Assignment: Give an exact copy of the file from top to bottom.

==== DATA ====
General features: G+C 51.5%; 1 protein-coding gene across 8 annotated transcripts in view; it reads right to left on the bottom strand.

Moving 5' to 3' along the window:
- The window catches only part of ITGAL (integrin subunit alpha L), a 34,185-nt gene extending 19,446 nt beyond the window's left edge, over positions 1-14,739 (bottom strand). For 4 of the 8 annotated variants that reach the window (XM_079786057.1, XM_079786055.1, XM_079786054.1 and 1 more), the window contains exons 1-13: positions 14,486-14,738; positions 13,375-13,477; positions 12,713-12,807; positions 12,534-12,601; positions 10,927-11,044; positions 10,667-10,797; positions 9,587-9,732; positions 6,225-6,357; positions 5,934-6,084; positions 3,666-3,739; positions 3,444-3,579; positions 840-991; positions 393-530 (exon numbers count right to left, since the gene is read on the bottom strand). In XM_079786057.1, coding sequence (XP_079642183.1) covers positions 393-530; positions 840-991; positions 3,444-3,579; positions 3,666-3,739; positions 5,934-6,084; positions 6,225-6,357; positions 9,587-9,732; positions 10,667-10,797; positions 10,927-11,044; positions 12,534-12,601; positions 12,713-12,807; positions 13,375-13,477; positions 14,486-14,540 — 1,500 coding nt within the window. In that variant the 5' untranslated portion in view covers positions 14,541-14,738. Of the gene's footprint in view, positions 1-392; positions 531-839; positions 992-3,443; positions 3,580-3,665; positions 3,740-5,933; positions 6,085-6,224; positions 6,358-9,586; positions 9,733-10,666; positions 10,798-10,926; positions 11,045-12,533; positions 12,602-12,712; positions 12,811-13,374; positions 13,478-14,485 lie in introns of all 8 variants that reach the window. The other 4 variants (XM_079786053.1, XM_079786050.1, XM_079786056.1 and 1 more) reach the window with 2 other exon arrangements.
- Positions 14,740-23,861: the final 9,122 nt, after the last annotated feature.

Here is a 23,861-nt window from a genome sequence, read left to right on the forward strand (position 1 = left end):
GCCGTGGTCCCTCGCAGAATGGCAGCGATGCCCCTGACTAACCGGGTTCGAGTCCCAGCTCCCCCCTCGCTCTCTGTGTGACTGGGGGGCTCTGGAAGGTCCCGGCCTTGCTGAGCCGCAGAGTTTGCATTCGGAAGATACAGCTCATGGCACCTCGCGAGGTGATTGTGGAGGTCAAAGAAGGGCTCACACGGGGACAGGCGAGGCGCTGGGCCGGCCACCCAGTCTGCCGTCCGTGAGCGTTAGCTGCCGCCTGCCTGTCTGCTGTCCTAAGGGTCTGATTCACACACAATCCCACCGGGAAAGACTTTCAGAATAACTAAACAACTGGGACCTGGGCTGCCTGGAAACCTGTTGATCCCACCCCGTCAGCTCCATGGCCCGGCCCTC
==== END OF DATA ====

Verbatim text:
General features: G+C 51.5%; 1 protein-coding gene across 8 annotated transcripts in view; it reads right to left on the bottom strand.

Moving 5' to 3' along the window:
- The window catches only part of ITGAL (integrin subunit alpha L), a 34,185-nt gene extending 19,446 nt beyond the window's left edge, over positions 1-14,739 (bottom strand). For 4 of the 8 annotated variants that reach the window (XM_079786057.1, XM_079786055.1, XM_079786054.1 and 1 more), the window contains exons 1-13: positions 14,486-14,738; positions 13,375-13,477; positions 12,713-12,807; positions 12,534-12,601; positions 10,927-11,044; positions 10,667-10,797; positions 9,587-9,732; positions 6,225-6,357; positions 5,934-6,084; positions 3,666-3,739; positions 3,444-3,579; positions 840-991; positions 393-530 (exon numbers count right to left, since the gene is read on the bottom strand). In XM_079786057.1, coding sequence (XP_079642183.1) covers positions 393-530; positions 840-991; positions 3,444-3,579; positions 3,666-3,739; positions 5,934-6,084; positions 6,225-6,357; positions 9,587-9,732; positions 10,667-10,797; positions 10,927-11,044; positions 12,534-12,601; positions 12,713-12,807; positions 13,375-13,477; positions 14,486-14,540 — 1,500 coding nt within the window. In that variant the 5' untranslated portion in view covers positions 14,541-14,738. Of the gene's footprint in view, positions 1-392; positions 531-839; positions 992-3,443; positions 3,580-3,665; positions 3,740-5,933; positions 6,085-6,224; positions 6,358-9,586; positions 9,733-10,666; positions 10,798-10,926; positions 11,045-12,533; positions 12,602-12,712; positions 12,811-13,374; positions 13,478-14,485 lie in introns of all 8 variants that reach the window. The other 4 variants (XM_079786053.1, XM_079786050.1, XM_079786056.1 and 1 more) reach the window with 2 other exon arrangements.
- Positions 14,740-23,861: the final 9,122 nt, after the last annotated feature.

Here is a 23,861-nt window from a genome sequence, read left to right on the forward strand (position 1 = left end):
GCCGTGGTCCCTCGCAGAATGGCAGCGATGCCCCTGACTAACCGGGTTCGAGTCCCAGCTCCCCCCTCGCTCTCTGTGTGACTGGGGGGCTCTGGAAGGTCCCGGCCTTGCTGAGCCGCAGAGTTTGCATTCGGAAGATACAGCTCATGGCACCTCGCGAGGTGATTGTGGAGGTCAAAGAAGGGCTCACACGGGGACAGGCGAGGCGCTGGGCCGGCCACCCAGTCTGCCGTCCGTGAGCGTTAGCTGCCGCCTGCCTGTCTGCTGTCCTAAGGGTCTGATTCACACACAATCCCACCGGGAAAGACTTTCAGAATAACTAAACAACTGGGACCTGGGCTGCCTGGAAACCTGTTGATCCCACCCCGTCAGCTCCATGGCCCGGCCCTC